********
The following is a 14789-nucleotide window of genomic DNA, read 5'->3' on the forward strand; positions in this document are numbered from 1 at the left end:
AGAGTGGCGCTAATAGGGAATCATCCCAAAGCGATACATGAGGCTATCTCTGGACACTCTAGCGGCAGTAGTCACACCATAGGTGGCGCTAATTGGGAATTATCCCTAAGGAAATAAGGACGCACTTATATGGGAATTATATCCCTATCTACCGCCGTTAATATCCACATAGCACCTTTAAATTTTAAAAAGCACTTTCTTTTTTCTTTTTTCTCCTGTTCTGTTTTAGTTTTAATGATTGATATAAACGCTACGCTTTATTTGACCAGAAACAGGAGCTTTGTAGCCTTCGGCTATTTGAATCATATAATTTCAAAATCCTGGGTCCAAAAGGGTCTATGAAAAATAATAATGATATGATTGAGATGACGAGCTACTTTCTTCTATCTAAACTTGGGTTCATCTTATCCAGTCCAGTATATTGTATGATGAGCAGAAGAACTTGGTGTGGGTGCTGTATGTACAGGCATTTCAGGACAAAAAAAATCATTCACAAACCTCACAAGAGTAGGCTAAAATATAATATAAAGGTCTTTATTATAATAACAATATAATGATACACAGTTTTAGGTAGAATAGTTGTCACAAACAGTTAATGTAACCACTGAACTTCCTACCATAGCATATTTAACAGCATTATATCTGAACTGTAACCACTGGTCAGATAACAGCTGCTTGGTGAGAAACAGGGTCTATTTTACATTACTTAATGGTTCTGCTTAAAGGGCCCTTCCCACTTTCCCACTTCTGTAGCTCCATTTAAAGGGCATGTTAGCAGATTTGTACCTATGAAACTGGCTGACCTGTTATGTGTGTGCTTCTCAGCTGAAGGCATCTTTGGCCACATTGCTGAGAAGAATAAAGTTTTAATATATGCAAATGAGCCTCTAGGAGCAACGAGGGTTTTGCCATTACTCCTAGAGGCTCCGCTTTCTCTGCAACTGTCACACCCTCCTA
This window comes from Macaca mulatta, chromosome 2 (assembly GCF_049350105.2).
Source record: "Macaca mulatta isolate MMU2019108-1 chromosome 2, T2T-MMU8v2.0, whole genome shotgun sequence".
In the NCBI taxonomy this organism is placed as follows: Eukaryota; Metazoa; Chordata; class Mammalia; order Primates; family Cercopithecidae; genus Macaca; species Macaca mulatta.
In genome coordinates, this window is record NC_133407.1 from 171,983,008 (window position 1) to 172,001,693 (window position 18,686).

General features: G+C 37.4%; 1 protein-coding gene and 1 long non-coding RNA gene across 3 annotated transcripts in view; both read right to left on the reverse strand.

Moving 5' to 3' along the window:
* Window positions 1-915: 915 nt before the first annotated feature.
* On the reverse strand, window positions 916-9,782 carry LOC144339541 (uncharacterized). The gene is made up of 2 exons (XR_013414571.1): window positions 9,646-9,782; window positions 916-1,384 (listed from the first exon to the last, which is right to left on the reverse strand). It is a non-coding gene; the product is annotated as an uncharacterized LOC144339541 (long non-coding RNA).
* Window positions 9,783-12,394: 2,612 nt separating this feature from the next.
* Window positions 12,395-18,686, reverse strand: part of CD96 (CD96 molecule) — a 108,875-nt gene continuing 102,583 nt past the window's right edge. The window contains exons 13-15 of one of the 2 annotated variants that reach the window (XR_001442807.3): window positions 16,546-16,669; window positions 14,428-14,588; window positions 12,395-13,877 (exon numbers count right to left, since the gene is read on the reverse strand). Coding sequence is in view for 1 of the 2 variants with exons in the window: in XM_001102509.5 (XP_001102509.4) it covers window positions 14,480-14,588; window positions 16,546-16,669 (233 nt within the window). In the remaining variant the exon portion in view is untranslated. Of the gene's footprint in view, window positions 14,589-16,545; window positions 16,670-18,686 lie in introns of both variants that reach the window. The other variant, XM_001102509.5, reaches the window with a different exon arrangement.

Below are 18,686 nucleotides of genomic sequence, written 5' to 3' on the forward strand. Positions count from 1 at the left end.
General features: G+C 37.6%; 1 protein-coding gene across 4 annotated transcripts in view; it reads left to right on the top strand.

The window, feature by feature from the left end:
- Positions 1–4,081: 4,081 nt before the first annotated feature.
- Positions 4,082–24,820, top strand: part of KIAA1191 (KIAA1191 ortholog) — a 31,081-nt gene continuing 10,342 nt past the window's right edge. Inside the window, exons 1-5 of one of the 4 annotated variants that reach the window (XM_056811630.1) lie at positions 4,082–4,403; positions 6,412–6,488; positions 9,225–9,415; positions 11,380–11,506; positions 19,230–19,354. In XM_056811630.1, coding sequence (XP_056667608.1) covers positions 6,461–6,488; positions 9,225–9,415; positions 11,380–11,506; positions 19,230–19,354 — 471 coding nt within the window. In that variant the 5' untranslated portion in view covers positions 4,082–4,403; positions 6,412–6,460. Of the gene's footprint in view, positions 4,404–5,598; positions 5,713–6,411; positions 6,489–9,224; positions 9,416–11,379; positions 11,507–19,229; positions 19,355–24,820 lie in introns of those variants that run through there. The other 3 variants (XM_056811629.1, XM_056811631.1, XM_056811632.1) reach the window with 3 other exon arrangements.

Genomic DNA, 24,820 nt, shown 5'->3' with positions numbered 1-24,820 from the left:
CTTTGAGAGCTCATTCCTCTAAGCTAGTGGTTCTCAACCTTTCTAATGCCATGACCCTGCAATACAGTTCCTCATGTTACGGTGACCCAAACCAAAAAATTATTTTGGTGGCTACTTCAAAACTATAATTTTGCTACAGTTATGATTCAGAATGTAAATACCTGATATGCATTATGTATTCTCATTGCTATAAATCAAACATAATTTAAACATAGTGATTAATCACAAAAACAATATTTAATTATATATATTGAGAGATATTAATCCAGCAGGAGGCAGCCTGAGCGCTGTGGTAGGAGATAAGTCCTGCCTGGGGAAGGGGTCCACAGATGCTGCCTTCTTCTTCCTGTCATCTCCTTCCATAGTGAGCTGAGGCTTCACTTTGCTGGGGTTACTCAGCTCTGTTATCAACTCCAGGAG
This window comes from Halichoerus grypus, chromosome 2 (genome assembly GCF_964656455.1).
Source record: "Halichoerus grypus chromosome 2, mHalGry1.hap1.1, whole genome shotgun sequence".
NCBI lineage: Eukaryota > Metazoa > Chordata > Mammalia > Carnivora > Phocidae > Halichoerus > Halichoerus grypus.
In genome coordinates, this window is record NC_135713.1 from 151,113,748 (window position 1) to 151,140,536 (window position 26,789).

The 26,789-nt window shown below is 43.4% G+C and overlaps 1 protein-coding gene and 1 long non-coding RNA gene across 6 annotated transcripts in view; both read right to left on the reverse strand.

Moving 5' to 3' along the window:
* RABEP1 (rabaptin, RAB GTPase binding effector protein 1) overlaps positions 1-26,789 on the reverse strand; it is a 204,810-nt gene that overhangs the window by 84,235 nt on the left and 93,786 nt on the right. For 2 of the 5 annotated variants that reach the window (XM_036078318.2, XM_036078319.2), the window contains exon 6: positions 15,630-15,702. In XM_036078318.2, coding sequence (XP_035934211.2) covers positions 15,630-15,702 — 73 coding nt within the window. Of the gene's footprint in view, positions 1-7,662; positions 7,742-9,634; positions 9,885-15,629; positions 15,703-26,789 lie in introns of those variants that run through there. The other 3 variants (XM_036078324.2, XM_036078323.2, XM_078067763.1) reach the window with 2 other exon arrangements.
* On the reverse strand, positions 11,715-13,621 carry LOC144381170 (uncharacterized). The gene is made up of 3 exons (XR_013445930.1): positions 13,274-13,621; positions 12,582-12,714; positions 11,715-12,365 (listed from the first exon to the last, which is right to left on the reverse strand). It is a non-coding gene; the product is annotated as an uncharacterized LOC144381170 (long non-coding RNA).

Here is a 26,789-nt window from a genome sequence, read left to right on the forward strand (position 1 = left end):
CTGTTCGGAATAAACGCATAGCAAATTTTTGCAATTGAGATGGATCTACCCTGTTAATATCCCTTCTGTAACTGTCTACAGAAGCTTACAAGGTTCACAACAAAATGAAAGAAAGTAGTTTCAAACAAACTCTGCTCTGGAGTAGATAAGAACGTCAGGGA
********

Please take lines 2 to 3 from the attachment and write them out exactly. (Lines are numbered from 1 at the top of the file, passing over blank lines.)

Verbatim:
AGAGTGGCGCTAATAGGGAATCATCCCAAAGCGATACATGAGGCTATCTCTGGACACTCTAGCGGCAGTAGTCACACCATAGGTGGCGCTAATTGGGAATTATCCCTAAGGAAATAAGGACGCACTTATATGGGAATTATATCCCTATCTACCGCCGTTAATATCCACATAGCACCTTTAAATTTTAAAAAGCACTTTCTTTTTTCTTTTTTCTCCTGTTCTGTTTTAGTTTTAATGATTGATATAAACGCTACGCTTTATTTGACCAGAAACAGGAGCTTTGTAGCCTTCGGCTATTTGAATCATATAATTTCAAAATCCTGGGTCCAAAAGGGTCTATGAAAAATAATAATGATATGATTGAGATGACGAGCTACTTTCTTCTATCTAAACTTGGGTTCATCTTATCCAGTCCAGTATATTGTATGATGAGCAGAAGAACTTGGTGTGGGTGCTGTATGTACAGGCATTTCAGGACAAAAAAAATCATTCACAAACCTCACAAGAGTAGGCTAAAATATAATATAAAGGTCTTTATTATAATAACAATATAATGATACACAGTTTTAGGTAGAATAGTTGTCACAAACAGTTAATGTAACCACTGAACTTCCTACCATAGCATATTTAACAGCATTATATCTGAACTGTAACCACTGGTCAGATAACAGCTGCTTGGTGAGAAACAGGGTCTATTTTACATTACTTAATGGTTCTGCTTAAAGGGCCCTTCCCACTTTCCCACTTCTGTAGCTCCATTTAAAGGGCATGTTAGCAGATTTGTACCTATGAAACTGGCTGACCTGTTATGTGTGTGCTTCTCAGCTGAAGGCATCTTTGGCCACATTGCTGAGAAGAATAAAGTTTTAATATATGCAAATGAGCCTCTAGGAGCAACGAGGGTTTTGCCATTACTCCTAGAGGCTCCGCTTTCTCTGCAACTGTCACACCCTCCTA
This window comes from Macaca mulatta, chromosome 2 (assembly GCF_049350105.2).